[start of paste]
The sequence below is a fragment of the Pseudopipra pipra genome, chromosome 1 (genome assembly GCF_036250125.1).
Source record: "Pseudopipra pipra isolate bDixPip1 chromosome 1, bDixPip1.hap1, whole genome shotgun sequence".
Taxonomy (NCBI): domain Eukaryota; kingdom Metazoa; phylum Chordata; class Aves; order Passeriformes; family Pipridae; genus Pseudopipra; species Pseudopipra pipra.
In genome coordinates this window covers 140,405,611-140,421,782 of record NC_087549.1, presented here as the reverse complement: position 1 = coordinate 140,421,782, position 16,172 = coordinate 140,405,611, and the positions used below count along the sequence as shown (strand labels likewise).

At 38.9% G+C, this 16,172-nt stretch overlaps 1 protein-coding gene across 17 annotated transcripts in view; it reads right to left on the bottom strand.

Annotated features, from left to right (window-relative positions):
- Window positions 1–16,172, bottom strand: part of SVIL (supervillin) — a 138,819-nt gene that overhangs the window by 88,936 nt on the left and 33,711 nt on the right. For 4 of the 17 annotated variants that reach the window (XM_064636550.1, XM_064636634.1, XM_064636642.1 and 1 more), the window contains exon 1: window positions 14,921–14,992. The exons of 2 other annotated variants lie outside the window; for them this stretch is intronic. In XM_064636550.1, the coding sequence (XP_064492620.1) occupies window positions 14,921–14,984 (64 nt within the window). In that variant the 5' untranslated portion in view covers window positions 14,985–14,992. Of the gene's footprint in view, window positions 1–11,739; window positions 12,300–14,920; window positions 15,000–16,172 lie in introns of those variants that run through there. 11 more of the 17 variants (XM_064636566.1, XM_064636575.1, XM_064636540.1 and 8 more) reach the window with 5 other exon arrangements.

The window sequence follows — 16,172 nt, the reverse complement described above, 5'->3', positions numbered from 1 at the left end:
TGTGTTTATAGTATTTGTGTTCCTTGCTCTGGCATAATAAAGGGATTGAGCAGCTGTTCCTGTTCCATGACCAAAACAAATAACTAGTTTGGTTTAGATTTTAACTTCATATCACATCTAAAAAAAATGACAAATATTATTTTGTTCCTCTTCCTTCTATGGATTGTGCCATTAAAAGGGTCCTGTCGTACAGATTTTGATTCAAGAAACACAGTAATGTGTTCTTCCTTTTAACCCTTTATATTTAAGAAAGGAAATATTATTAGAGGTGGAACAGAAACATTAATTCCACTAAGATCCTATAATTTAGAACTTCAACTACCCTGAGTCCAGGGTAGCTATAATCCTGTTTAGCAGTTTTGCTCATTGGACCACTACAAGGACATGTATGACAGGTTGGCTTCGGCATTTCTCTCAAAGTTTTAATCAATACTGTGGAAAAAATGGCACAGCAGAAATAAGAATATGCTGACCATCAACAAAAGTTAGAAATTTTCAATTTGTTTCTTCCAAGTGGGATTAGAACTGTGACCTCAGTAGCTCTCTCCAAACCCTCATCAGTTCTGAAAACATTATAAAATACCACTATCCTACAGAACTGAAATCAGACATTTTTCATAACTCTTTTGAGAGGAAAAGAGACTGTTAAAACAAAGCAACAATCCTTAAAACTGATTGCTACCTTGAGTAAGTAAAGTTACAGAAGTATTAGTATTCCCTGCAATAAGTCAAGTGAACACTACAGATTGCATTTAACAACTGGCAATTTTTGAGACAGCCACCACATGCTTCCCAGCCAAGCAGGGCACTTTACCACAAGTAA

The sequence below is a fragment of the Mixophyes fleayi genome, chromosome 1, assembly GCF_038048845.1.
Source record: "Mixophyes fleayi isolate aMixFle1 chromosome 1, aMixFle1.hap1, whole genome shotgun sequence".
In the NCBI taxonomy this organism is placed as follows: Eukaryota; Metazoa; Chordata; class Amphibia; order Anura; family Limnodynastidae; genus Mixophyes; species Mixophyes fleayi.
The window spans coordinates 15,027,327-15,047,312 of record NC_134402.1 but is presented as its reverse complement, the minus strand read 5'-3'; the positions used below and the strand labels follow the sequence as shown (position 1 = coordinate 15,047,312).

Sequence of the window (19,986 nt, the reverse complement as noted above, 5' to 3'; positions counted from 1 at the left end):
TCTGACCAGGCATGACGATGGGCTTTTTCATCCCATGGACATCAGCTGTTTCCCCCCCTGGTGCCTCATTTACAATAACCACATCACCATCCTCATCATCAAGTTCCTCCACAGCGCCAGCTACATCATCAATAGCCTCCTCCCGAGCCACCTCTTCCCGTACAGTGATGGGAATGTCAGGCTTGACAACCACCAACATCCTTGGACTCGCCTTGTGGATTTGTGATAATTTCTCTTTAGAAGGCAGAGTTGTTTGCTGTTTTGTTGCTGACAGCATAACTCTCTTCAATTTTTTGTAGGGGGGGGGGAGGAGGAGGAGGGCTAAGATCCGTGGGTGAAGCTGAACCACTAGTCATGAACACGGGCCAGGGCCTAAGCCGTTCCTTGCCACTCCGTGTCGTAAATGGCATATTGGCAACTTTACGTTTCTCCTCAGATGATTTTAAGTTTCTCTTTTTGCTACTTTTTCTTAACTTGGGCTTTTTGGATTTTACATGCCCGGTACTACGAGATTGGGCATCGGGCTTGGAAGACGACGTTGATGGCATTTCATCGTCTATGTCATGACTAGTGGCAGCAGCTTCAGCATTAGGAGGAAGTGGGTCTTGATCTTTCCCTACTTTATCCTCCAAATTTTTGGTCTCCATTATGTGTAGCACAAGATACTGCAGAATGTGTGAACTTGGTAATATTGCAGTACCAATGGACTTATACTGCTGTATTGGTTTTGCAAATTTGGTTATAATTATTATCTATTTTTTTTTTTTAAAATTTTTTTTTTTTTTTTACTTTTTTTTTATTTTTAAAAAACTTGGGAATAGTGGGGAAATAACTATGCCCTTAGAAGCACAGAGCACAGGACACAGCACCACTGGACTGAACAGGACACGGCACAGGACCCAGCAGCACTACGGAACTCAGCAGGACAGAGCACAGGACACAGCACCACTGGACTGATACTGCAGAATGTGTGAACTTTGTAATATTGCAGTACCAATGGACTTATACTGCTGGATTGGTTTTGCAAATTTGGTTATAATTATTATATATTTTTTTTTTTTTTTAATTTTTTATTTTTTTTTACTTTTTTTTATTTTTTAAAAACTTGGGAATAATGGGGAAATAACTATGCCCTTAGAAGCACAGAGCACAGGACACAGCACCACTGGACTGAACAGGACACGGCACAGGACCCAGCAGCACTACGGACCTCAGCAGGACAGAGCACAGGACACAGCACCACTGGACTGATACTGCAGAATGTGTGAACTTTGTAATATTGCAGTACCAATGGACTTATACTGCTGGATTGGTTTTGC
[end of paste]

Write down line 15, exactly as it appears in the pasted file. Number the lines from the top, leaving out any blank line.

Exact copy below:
TCTGACCAGGCATGACGATGGGCTTTTTCATCCCATGGACATCAGCTGTTTCCCCCCCTGGTGCCTCATTTACAATAACCACATCACCATCCTCATCATCAAGTTCCTCCACAGCGCCAGCTACATCATCAATAGCCTCCTCCCGAGCCACCTCTTCCCGTACAGTGATGGGAATGTCAGGCTTGACAACCACCAACATCCTTGGACTCGCCTTGTGGATTTGTGATAATTTCTCTTTAGAAGGCAGAGTTGTTTGCTGTTTTGTTGCTGACAGCATAACTCTCTTCAATTTTTTGTAGGGGGGGGGGAGGAGGAGGAGGGCTAAGATCCGTGGGTGAAGCTGAACCACTAGTCATGAACACGGGCCAGGGCCTAAGCCGTTCCTTGCCACTCCGTGTCGTAAATGGCATATTGGCAACTTTACGTTTCTCCTCAGATGATTTTAAGTTTCTCTTTTTGCTACTTTTTCTTAACTTGGGCTTTTTGGATTTTACATGCCCGGTACTACGAGATTGGGCATCGGGCTTGGAAGACGACGTTGATGGCATTTCATCGTCTATGTCATGACTAGTGGCAGCAGCTTCAGCATTAGGAGGAAGTGGGTCTTGATCTTTCCCTACTTTATCCTCCAAATTTTTGGTCTCCATTATGTGTAGCACAAGATACTGCAGAATGTGTGAACTTGGTAATATTGCAGTACCAATGGACTTATACTGCTGTATTGGTTTTGCAAATTTGGTTATAATTATTATCTATTTTTTTTTTTTAAAATTTTTTTTTTTTTTTTACTTTTTTTTTATTTTTAAAAAACTTGGGAATAGTGGGGAAATAACTATGCCCTTAGAAGCACAGAGCACAGGACACAGCACCACTGGACTGAACAGGACACGGCACAGGACCCAGCAGCACTACGGAACTCAGCAGGACAGAGCACAGGACACAGCACCACTGGACTGATACTGCAGAATGTGTGAACTTTGTAATATTGCAGTACCAATGGACTTATACTGCTGGATTGGTTTTGCAAATTTGGTTATAATTATTATATATTTTTTTTTTTTTTTAATTTTTTATTTTTTTTTACTTTTTTTTATTTTTTAAAAACTTGGGAATAATGGGGAAATAACTATGCCCTTAGAAGCACAGAGCACAGGACACAGCACCACTGGACTGAACAGGACACGGCACAGGACCCAGCAGCACTACGGACCTCAGCAGGACAGAGCACAGGACACAGCACCACTGGACTGATACTGCAGAATGTGTGAACTTTGTAATATTGCAGTACCAATGGACTTATACTGCTGGATTGGTTTTGC